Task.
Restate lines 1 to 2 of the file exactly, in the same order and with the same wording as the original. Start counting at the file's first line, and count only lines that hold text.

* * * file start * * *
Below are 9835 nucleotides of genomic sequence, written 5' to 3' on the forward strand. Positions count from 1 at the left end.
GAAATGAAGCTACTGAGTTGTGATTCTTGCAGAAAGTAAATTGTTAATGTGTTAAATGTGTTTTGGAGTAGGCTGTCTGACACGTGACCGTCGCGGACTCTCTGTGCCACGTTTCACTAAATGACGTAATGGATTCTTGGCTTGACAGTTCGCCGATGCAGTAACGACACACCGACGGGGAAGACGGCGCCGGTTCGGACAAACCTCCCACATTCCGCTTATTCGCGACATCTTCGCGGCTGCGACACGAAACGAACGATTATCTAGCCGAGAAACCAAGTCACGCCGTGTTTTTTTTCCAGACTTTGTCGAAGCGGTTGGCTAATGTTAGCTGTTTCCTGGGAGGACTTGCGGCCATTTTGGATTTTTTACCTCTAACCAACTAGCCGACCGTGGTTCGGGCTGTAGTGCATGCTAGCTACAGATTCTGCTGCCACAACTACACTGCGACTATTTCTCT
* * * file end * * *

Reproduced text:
Below are 9835 nucleotides of genomic sequence, written 5' to 3' on the forward strand. Positions count from 1 at the left end.
GAAATGAAGCTACTGAGTTGTGATTCTTGCAGAAAGTAAATTGTTAATGTGTTAAATGTGTTTTGGAGTAGGCTGTCTGACACGTGACCGTCGCGGACTCTCTGTGCCACGTTTCACTAAATGACGTAATGGATTCTTGGCTTGACAGTTCGCCGATGCAGTAACGACACACCGACGGGGAAGACGGCGCCGGTTCGGACAAACCTCCCACATTCCGCTTATTCGCGACATCTTCGCGGCTGCGACACGAAACGAACGATTATCTAGCCGAGAAACCAAGTCACGCCGTGTTTTTTTTCCAGACTTTGTCGAAGCGGTTGGCTAATGTTAGCTGTTTCCTGGGAGGACTTGCGGCCATTTTGGATTTTTTACCTCTAACCAACTAGCCGACCGTGGTTCGGGCTGTAGTGCATGCTAGCTACAGATTCTGCTGCCACAACTACACTGCGACTATTTCTCT